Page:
Connecticut Highway Tree Bill Comes with Hefty Price Tag

by Christian Wade


A Connecticut proposal to replace “hazardous” trees along the state’s highways could be axed by lawmakers over the plan’s hefty price tag.

The legislation would require the state Department of Transportation to hire private arborists to replant new trees along the Interstate 95 corridor that the agency removes as part of a public safety program to prevent collisions with motorists.

But a fiscal note attached to the bill by the state’s nonpartisan Office of Fiscal Analysis said the project would come with an eye-popping $100 million-per-year price tag.

“DOT does not have experience planting trees but, based on the amount of land the department deforests in any given year through both its maintenance and construction programs, reforestation efforts are expected to be in the $50 million — $100 million range annually, beginning in FY 25,” the office wrote.

The proposal would also require the state to notify residents when trees are being removed and pursue other highway barriers.

The Connecticut Department of Transportation has removed hundreds of dangerous trees along the I-95 corridor. The move comes in response to several deadly crashes involving falling trees and roadside collisions.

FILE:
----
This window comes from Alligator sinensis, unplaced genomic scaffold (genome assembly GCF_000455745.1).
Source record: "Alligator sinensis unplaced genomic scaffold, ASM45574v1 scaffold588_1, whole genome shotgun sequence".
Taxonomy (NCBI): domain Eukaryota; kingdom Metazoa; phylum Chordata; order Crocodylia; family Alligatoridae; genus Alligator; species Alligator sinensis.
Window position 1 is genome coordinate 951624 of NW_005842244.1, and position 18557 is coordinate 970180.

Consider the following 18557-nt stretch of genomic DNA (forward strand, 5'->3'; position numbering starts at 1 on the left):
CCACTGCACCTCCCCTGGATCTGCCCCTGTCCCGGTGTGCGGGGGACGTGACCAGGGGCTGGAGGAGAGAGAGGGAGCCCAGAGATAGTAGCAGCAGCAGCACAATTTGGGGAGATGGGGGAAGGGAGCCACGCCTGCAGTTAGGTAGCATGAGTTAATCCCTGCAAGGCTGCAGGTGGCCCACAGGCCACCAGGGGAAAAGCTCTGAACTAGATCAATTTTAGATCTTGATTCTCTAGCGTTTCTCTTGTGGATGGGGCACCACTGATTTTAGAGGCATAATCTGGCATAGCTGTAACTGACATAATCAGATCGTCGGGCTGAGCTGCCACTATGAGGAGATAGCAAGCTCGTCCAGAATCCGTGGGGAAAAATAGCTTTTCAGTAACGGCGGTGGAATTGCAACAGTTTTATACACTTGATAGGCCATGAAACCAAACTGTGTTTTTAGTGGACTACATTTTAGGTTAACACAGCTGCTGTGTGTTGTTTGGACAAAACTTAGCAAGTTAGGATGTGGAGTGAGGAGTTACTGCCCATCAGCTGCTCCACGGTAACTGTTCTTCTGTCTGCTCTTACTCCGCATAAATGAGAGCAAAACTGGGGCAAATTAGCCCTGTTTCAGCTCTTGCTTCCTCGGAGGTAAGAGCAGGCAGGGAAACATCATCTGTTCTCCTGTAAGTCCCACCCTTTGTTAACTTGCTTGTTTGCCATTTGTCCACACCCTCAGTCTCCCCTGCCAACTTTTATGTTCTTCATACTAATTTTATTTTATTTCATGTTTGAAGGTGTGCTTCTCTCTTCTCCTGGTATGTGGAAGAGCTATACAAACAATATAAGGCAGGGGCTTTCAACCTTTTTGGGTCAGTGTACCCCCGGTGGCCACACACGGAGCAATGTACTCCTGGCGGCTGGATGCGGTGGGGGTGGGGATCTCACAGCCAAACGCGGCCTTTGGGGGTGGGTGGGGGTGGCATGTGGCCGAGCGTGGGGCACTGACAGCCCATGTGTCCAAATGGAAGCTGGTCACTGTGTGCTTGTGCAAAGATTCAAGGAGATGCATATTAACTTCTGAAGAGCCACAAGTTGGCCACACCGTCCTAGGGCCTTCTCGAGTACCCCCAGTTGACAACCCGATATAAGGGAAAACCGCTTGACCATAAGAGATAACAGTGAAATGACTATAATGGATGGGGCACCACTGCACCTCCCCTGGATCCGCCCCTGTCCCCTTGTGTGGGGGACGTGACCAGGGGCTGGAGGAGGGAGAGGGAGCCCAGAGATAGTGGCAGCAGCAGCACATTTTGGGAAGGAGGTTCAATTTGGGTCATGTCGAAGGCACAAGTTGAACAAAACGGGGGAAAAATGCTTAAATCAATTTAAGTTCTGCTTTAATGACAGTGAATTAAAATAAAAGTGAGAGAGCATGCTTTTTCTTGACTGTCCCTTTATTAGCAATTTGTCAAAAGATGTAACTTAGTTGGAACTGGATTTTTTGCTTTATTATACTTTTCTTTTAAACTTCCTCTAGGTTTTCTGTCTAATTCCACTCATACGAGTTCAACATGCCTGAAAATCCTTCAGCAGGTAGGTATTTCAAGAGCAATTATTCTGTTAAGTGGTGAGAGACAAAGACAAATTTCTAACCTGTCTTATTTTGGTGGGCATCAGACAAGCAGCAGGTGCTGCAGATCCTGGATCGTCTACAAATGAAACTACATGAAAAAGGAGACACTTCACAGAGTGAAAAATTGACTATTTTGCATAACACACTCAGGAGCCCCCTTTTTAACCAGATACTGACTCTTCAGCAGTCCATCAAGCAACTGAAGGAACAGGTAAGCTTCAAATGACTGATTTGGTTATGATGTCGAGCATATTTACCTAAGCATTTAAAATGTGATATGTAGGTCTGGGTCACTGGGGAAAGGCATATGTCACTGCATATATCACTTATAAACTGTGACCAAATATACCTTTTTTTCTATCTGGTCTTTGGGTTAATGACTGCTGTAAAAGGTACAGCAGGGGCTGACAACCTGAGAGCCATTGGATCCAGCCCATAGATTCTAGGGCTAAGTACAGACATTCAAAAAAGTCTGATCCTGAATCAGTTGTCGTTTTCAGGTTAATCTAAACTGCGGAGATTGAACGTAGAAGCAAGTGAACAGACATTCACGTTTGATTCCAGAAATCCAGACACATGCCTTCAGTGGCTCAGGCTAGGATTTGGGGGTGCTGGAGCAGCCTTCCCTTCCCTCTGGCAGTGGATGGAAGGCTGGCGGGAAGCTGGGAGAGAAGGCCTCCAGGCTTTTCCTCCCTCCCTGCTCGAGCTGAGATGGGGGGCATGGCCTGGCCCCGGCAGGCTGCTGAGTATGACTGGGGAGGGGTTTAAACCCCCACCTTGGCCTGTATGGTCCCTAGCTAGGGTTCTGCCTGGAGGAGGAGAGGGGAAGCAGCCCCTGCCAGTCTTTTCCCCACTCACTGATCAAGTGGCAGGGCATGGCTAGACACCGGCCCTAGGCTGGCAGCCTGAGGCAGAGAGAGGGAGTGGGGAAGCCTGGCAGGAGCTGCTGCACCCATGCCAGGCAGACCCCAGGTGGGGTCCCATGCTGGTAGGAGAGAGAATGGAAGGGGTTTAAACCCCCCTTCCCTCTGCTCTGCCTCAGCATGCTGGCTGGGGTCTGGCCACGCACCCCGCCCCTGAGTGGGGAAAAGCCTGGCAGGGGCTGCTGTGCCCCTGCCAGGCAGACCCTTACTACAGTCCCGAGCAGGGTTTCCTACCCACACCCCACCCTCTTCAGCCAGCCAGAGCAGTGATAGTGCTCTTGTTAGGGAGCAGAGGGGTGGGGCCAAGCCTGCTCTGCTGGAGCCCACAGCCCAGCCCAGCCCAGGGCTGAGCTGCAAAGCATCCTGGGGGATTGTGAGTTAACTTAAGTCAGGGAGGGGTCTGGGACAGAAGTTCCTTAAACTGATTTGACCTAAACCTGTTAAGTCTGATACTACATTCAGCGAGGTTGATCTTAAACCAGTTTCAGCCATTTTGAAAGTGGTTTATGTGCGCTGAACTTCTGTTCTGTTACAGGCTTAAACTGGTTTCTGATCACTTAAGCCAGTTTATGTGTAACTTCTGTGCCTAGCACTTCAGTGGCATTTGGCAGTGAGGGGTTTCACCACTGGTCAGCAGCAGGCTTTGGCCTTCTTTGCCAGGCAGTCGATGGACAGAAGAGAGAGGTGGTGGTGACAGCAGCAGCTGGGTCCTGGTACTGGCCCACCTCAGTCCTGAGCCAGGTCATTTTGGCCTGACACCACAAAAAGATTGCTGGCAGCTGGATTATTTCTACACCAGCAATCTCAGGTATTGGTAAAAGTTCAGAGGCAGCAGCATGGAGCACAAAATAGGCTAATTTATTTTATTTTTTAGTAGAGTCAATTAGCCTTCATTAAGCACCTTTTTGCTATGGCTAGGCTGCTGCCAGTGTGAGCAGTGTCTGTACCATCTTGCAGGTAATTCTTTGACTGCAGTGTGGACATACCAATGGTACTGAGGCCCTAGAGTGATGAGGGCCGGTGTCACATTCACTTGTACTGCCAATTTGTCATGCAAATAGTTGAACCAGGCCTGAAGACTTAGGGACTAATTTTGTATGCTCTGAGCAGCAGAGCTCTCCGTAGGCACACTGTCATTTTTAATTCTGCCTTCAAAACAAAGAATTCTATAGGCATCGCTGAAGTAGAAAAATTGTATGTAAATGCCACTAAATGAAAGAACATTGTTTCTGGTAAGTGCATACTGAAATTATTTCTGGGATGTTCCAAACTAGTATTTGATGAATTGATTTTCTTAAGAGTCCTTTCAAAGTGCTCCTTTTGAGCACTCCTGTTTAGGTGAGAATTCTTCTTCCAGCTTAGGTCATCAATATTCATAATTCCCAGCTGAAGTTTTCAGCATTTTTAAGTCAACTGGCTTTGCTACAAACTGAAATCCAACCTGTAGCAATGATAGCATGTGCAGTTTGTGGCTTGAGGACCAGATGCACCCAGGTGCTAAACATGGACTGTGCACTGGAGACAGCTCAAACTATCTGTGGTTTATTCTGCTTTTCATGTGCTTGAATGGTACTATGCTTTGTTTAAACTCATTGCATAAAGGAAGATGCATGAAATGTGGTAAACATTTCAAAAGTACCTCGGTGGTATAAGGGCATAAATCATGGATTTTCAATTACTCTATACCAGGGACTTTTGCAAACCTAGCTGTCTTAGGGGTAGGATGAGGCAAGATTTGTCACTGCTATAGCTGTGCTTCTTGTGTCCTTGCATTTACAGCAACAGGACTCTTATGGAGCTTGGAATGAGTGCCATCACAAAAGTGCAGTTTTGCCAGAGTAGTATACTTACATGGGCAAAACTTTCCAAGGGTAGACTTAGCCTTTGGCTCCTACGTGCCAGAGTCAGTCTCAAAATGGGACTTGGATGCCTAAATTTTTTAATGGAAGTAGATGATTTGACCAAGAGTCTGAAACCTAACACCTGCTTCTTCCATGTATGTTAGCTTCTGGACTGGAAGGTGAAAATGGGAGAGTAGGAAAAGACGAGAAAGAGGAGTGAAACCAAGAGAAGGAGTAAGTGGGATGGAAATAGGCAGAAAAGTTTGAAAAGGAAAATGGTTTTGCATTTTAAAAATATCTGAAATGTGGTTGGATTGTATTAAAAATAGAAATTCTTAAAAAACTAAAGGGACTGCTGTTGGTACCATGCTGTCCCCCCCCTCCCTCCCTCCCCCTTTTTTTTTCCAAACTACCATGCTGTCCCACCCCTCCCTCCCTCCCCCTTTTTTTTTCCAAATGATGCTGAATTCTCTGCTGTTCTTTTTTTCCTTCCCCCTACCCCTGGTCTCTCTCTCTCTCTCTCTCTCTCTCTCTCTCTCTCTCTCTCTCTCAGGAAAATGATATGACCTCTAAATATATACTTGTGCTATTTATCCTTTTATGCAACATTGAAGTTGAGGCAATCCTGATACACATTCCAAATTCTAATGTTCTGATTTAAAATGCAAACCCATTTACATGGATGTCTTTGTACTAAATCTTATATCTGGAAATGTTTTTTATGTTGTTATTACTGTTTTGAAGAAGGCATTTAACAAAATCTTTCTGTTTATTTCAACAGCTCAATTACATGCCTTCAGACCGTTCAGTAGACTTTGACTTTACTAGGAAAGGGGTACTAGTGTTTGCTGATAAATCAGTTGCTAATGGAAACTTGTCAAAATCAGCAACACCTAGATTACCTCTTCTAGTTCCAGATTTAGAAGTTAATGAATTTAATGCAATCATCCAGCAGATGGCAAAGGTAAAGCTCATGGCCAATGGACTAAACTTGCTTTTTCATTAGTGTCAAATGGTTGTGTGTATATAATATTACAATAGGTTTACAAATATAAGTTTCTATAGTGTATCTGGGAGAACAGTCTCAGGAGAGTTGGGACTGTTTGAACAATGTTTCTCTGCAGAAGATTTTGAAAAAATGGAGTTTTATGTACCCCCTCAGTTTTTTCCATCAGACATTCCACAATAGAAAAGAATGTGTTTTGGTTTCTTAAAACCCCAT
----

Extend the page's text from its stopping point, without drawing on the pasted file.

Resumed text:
But Connecticut property owners who live adjacent to I-95 have complained about the tree-cutting program that has cleared large swaths of canopy, which had blocked noise and tailpipe pollution from the highway. They packed a February public hearing and claimed the state had failed to notify them in advance of tree clearings.

“The clear cutting of trees along some of Connecticut’s roadways has been met by many complaints from the state’s residents,” reads a summary of the bill. “The lack of the once natural tree barrier has led to increased noise and light pollution, which has been disparately affecting communities bordering these roadways.”

Under the proposal, if tree planting adjacent to a deforested area isn’t feasible, trees could be planted somewhere in the city or town where the trees were removed, as long as they are within five miles of the site of deforestation or on an off-site property.

The proposal, which had cleared the Legislature’s Transportation and Environmental committees with favorable votes, appears to have stalled with the looming June 7 end of the legislative session.

The last action on the bill shows it was referred on April 25 to the Committee on Appropriations, which has yet to take any action on it.

– – –

Christian Wade is a contributor to The Center Square. 
Photo “Fallen Tree” by Pacific Southwest Forest Service, USDA. CC BY 2.0.




Related posts